"They asked, ‘why are you coughing so much? You must be a serious case. Soon you will probably not be with us anymore.’ ”
“Besides all the coughing I had a lot of pain on the right side of my ribs and I could not sleep in the night,” Farhan, a patient at the new tuberculosis (TB) center in Wardher, explains. “I was very scared and worrying for the future all the time. All the people in the villages were looking at me. They asked, ‘Why are you coughing so much? You must be a serious case. Soon you will probably not be with us anymore.’ ”
The town of Wardher is situated in the largest zone of the Somali Region of Ethiopia. Here, the arid landscape and an ongoing conflict make day-to-day life particularly difficult. The health center in Wardher, which is run by the Bureau of Health and supported by Doctors Without Borders/Médecins Sans Frontières (MSF), has just opened a new TB facility, a 70-bed ward designed to offer patients a much improved environment in which to recover.
“In the new TB building there is a lot of space and because it is cool patients can sleep well and feel better during the treatment,” Farhan says. “Here, they gave me medication, a bed to sleep on, a blanket to keep me warm, a mosquito net to protect me and food to eat. For this I am very grateful. Now I don’t have pain anymore, I am not coughing and I have an appetite again.”
Farhan will stay in the TB center for roughly 2 months of intensive treatment and care, and will then be able to return home. He’ll have to continue taking his medication for four to six months, but he is already looking forward to resuming everyday life, earning a living by digging holes for water collection and construction.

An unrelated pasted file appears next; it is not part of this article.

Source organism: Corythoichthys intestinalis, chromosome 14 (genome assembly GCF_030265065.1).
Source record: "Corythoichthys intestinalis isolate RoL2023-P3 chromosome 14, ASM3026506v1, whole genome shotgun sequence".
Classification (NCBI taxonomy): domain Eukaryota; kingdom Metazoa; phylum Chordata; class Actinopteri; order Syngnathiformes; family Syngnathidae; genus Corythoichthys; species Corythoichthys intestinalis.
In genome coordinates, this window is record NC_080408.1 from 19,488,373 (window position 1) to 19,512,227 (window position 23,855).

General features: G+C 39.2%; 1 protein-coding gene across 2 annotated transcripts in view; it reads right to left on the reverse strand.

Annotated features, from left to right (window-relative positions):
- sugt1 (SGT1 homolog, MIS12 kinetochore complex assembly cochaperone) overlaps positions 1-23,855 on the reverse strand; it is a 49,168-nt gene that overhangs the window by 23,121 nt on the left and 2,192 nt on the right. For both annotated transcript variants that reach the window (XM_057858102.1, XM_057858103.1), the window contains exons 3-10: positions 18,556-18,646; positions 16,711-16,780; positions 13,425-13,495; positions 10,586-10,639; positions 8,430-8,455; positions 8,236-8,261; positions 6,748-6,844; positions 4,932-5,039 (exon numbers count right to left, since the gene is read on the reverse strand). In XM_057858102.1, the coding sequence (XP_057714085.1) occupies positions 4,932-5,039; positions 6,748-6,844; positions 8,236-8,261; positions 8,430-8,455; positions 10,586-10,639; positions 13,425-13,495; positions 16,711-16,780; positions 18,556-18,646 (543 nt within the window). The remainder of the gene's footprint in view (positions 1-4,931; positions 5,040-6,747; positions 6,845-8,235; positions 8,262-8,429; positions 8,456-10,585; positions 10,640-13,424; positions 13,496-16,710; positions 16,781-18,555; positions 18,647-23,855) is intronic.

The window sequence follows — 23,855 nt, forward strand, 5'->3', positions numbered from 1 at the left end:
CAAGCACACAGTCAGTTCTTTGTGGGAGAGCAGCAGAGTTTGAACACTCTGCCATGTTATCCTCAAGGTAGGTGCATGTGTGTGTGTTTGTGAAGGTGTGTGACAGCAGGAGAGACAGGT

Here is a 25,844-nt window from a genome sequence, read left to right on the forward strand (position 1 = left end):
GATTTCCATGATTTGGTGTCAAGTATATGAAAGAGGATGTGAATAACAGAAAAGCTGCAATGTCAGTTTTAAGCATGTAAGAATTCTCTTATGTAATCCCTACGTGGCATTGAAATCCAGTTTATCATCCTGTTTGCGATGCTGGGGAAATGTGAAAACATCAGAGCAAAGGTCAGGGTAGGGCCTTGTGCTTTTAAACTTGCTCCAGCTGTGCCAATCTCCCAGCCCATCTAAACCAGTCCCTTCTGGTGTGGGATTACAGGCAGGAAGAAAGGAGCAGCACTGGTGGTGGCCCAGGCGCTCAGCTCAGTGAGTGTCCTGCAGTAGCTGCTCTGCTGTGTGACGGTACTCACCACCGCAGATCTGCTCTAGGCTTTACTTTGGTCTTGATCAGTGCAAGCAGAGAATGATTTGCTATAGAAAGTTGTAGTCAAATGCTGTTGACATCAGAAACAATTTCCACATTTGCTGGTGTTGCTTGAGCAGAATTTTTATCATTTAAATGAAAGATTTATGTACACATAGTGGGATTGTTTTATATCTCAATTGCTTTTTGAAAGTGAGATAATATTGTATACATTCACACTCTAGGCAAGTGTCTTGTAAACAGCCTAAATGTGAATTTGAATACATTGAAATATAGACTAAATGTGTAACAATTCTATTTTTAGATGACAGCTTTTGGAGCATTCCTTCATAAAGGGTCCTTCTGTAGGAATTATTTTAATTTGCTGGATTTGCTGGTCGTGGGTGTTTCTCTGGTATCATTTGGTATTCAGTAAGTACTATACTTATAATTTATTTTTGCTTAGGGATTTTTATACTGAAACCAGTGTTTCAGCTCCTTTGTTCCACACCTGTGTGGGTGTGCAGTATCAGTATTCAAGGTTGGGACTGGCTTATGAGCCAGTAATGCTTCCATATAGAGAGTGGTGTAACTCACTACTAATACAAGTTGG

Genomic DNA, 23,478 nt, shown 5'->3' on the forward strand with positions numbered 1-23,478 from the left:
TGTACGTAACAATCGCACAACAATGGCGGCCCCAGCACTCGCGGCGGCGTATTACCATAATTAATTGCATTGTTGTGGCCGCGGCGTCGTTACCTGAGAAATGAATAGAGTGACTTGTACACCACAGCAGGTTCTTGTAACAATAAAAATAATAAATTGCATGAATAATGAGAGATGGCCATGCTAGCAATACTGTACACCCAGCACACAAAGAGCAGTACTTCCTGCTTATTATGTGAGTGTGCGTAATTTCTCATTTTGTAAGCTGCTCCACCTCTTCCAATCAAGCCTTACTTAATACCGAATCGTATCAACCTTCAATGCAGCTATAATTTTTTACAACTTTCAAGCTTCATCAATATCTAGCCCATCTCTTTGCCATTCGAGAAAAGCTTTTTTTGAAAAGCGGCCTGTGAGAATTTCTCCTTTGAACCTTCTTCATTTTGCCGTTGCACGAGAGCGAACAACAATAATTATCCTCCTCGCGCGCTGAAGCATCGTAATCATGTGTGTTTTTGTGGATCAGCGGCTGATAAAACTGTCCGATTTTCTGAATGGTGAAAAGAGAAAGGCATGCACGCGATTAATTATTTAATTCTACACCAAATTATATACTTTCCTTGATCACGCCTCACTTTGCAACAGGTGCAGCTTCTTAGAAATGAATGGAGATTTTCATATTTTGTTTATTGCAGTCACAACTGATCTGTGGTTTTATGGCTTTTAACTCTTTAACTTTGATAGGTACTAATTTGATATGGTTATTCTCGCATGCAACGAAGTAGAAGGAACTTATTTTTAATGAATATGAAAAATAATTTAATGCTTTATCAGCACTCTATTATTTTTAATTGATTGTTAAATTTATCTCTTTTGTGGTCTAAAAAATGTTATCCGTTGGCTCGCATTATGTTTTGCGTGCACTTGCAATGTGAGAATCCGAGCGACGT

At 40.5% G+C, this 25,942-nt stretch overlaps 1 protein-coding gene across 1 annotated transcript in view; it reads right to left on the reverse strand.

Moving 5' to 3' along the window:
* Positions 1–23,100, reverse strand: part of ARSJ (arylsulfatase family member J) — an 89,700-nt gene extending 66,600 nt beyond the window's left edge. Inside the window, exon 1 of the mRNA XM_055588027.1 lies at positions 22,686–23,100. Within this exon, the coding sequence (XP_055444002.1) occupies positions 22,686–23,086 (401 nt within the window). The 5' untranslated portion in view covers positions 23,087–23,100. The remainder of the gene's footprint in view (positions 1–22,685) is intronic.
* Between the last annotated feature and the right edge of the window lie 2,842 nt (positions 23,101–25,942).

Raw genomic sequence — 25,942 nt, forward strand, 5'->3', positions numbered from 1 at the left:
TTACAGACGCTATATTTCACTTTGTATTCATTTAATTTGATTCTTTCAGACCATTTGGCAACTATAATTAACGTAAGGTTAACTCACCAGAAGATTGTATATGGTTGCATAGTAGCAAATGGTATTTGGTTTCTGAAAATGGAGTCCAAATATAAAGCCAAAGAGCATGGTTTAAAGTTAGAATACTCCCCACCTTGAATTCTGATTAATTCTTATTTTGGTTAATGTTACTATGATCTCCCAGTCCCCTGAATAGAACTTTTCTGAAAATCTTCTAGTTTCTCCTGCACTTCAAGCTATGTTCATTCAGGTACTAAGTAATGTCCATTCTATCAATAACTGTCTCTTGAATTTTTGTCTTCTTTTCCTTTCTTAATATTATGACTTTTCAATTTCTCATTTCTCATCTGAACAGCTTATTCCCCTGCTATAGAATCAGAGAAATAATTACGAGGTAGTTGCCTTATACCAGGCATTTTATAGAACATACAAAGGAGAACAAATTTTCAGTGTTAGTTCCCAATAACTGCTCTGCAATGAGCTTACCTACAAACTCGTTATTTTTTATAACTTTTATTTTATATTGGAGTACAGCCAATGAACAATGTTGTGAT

Farhan realizes that in a place where treatment can be hard to come by, he is one of the lucky ones: “I don’t know what I would have done without this help. I can say that this TB care in Wardher was very important for me and is very important for the community.”
To date, MSF outreach teams have extended health care to five health posts in nearby villages and are referring TB patients from the new MSF/BoH health center in nearby Galadi. There remain, however, many people in the wider Wardher area who do not have access to such care. Although the Somali Region has the lowest reported TB prevalence rates in the country, this is likely due to under-reporting, and the real incidence of TB is suspected to be high. Unquestionably, increased assistance and unfettered access by medical providers is crucial if lives are to be saved.
MSF has a long experience of implementing TB projects in the Jijiga, Gode and Afder zones of the Somali region. At the national level, MSF is also involved in the technical working group for multi drug resistant TB (MDR-TB) that is led by the National TB Program, which developed “the National Guideline and Strategy for MDR-TB.”
MSF has worked in Wardher, Somali region, Ethiopia, since 2007. The organization supports the Ethiopian Government’s Bureau of Health facility in delivering primary health care, including inpatient and outpatient care, treatment of malnutrition, reproductive healthcare, treatment of tuberculosis and laboratory work. Elsewhere in the region, MSF provides medical care ranging from basic healthcare to nutritional care in Galadi, Bokh, East and West Imey, Degehabur, and in the transit camp in Dolo Ado and in the surrounding areas.